Lisa Odor

by Lisa Odor

Interior Designer

The ReOpened Office

  • MAY 21, 2020
  • READ

With questions and speculations galore, there is no doubt that the open office is facing a pivotal shift. In the interest of positive change, we are taking a look at the return to the open office and how this pandemic can actually create a healthy shift in how to design and modify the offices of today for the benefit of tomorrow.

Long before the emergence of COVID-19, companies, and organizations across the globe had been pursuing ways to redefine and advance the idea of the open office:

  • improving acoustics with neighborhood separation via collaboration niches and creative materials 
  • providing the best ratios for open to semi-open to enclosed rooms
  • balancing assigned and unassigned work seats
  • promoting modularity and flexibility in layouts and furniture pieces
  • dispersing collaboration zones for team efficiency
  • implementing common amenities that promote both productivity and employee satisfaction

In response to these recommended or sometimes experimental solutions, many companies have embraced lower partitions between desks, benching workstations and sit-to-stand surfaces to allow for movement within the office, and the overarching theme of choice in the workplace.

Now that we are making our way back into the office, slowly and strategically, we are faced with the following question in a new light: what does the future of the open office look like? Not only that, but how can the office environment support the health, safety, and welfare of the workforce? Design professionals have always had these objectives at the forefront of any space design, primarily focusing on the people who utilize the spaces they create. In the recent past, we have been solving for design problems that ultimately were evolving somewhat effortlessly and without great disruption. However, while it is impossible to foresee a widespread global pandemic, we now have a unique opportunity to create a better future for our places of work.

Our reactions and responses to these uncontrollable events can propel us forward in a way that commonplace events truly could not, and we are prepared with the design solutions and strategies to navigate the workplace together. Below are the three main categories we see as the drivers that can influence your existing or new open office:
1. The office of the future simply needs to be reassessed, not reverted.

  • Reconfigure, not raise: Workstation panels should not just be replaced with four walls and a door because of fear. Take advantage of modular workstations where glass stackers, screens, or acoustic shrouds can be added to help with separation and sound. Keep your culture and business goals in mind, and don’t sacrifice unnecessarily.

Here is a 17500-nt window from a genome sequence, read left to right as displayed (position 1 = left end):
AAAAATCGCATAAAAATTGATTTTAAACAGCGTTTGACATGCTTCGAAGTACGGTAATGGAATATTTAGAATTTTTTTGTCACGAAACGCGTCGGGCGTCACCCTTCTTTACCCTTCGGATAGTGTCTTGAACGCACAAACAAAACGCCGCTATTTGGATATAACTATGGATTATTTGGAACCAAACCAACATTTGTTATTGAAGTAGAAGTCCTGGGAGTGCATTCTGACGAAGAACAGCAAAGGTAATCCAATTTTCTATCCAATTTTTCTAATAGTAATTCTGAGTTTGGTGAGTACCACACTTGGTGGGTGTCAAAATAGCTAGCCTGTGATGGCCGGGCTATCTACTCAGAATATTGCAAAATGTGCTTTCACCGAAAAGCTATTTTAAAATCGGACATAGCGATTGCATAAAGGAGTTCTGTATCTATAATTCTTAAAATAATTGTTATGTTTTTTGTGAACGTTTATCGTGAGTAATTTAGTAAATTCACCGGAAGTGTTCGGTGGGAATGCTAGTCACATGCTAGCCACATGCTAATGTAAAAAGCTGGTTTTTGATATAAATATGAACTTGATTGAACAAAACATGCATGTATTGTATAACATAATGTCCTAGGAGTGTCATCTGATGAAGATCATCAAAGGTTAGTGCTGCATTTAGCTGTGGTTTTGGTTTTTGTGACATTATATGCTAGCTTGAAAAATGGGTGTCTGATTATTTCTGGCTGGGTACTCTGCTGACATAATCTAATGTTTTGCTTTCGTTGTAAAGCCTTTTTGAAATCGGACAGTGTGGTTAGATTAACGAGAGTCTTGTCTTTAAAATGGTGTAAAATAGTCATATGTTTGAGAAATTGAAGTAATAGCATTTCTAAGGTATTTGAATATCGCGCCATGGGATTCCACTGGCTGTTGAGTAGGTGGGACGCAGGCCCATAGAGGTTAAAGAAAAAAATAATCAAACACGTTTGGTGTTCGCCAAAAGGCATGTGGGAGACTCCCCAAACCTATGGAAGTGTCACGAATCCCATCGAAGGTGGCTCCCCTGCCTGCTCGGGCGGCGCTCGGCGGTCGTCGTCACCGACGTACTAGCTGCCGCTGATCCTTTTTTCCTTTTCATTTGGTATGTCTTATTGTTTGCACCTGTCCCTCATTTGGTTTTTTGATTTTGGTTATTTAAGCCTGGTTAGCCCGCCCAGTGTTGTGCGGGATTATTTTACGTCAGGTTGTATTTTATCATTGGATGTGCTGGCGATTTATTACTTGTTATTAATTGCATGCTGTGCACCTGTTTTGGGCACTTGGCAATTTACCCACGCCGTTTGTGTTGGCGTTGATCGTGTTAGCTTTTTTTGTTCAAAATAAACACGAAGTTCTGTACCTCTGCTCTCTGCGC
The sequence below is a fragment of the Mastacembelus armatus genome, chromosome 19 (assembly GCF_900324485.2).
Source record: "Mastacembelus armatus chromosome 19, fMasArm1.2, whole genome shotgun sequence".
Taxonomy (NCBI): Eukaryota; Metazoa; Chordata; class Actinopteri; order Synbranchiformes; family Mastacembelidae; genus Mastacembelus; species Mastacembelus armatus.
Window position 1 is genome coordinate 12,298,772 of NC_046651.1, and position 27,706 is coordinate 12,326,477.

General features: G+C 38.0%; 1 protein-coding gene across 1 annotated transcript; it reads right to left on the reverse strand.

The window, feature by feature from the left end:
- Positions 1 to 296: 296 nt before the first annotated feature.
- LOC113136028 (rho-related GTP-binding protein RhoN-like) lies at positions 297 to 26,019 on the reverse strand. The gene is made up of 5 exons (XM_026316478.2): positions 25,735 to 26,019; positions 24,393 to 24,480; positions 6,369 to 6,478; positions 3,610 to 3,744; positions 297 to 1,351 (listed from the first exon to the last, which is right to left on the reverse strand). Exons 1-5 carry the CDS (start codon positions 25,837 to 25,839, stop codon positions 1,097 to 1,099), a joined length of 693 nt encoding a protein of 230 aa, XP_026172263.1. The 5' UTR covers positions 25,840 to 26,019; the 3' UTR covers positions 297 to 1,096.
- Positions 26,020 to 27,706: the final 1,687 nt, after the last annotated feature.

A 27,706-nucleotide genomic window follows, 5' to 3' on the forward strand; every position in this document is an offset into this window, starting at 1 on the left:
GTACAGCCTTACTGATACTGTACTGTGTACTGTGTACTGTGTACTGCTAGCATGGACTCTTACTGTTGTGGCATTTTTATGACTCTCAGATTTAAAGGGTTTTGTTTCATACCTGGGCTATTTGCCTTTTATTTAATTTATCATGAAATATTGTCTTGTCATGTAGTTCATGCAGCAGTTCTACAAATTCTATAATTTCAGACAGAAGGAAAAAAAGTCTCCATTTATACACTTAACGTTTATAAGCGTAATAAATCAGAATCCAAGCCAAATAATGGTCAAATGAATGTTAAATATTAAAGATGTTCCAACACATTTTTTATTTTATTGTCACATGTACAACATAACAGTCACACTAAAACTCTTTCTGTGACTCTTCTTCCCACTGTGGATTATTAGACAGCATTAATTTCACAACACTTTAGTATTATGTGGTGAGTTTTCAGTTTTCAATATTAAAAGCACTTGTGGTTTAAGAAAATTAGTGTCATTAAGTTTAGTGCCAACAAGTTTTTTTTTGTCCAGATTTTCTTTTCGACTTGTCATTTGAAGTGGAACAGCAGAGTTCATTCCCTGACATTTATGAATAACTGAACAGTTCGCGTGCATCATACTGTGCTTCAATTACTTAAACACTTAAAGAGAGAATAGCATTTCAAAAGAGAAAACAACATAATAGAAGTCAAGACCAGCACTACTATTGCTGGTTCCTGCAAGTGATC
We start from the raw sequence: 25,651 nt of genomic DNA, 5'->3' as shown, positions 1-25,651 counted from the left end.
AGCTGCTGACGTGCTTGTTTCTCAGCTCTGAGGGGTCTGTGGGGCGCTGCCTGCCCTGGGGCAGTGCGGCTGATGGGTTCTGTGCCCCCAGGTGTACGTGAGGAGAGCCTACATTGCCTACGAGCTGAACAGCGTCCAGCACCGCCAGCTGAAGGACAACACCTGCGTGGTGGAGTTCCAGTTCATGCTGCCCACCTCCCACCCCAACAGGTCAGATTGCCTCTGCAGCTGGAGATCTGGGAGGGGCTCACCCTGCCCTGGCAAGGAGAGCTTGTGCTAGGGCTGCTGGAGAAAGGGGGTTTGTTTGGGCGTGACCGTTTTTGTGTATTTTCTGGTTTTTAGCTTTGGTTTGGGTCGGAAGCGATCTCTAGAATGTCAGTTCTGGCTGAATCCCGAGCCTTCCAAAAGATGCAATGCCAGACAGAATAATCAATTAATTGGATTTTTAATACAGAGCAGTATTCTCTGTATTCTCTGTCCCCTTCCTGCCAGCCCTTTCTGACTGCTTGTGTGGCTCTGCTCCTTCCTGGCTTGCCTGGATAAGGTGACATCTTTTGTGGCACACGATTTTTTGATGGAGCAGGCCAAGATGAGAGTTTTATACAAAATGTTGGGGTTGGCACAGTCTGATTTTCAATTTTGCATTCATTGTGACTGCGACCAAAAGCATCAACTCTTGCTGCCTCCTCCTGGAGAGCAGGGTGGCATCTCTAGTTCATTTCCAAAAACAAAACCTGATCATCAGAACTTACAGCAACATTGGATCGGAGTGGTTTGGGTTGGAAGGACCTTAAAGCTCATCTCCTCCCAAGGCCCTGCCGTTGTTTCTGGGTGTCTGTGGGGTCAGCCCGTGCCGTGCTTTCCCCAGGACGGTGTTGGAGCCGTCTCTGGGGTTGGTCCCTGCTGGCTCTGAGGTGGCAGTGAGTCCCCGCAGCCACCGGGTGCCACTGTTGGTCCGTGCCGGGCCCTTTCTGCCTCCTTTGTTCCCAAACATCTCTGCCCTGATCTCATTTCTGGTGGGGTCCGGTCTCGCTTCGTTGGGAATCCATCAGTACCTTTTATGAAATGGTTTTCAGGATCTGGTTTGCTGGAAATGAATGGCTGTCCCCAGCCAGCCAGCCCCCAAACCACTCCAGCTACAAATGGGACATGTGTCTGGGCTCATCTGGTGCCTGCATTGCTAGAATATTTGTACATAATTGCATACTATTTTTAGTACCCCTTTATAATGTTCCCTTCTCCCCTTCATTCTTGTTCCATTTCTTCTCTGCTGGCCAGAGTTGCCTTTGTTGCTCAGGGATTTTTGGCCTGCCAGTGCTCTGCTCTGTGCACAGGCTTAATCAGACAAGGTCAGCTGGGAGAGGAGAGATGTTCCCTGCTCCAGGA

• Office touchpoints: In terms of employee workflow in the office, consider implementing touchless technology to support workers as they schedule time for heads down focused work or heads together collaboration. This could also inform how collaboration touchpoints happen on a daily and weekly basis. Test new technologies with teams who can act as change ambassadors for new ways of working.

  • Don’t reinvent the wheel, rediscover the intent: There are numerous relevant benefits of the open office environment that still stand true: daylighting improves mood and wellbeing, visual connection between teams fosters efficiency and creativity, lower real estate costs improve the bottom line, flexibility and modularity support the ebbs and flows of workstyle and workforce, and many other benefits. For example, Big Lots Corporate HQ maintains lower workstation panel heights to let daylight filter through the office and collaborate quickly with teams. Remember the original goals and use them to your advantage when dispersing your workforce and modifying what you have today.
  • Investing in the digital office community: The widespread experiment with work from home has served as an opportunity to explore ways for employees to engage through digital community boards from the office or social platforms from home. Experience design will take on new forms to support your culture and goals as a business, so make sure to honestly evaluate your culture and values in order to create new experiences for engaging. This will prove to be a crucial connection point in this dual nature of both working in the office and working from home.
    2. The value of choice, and now the even more prominent value of control.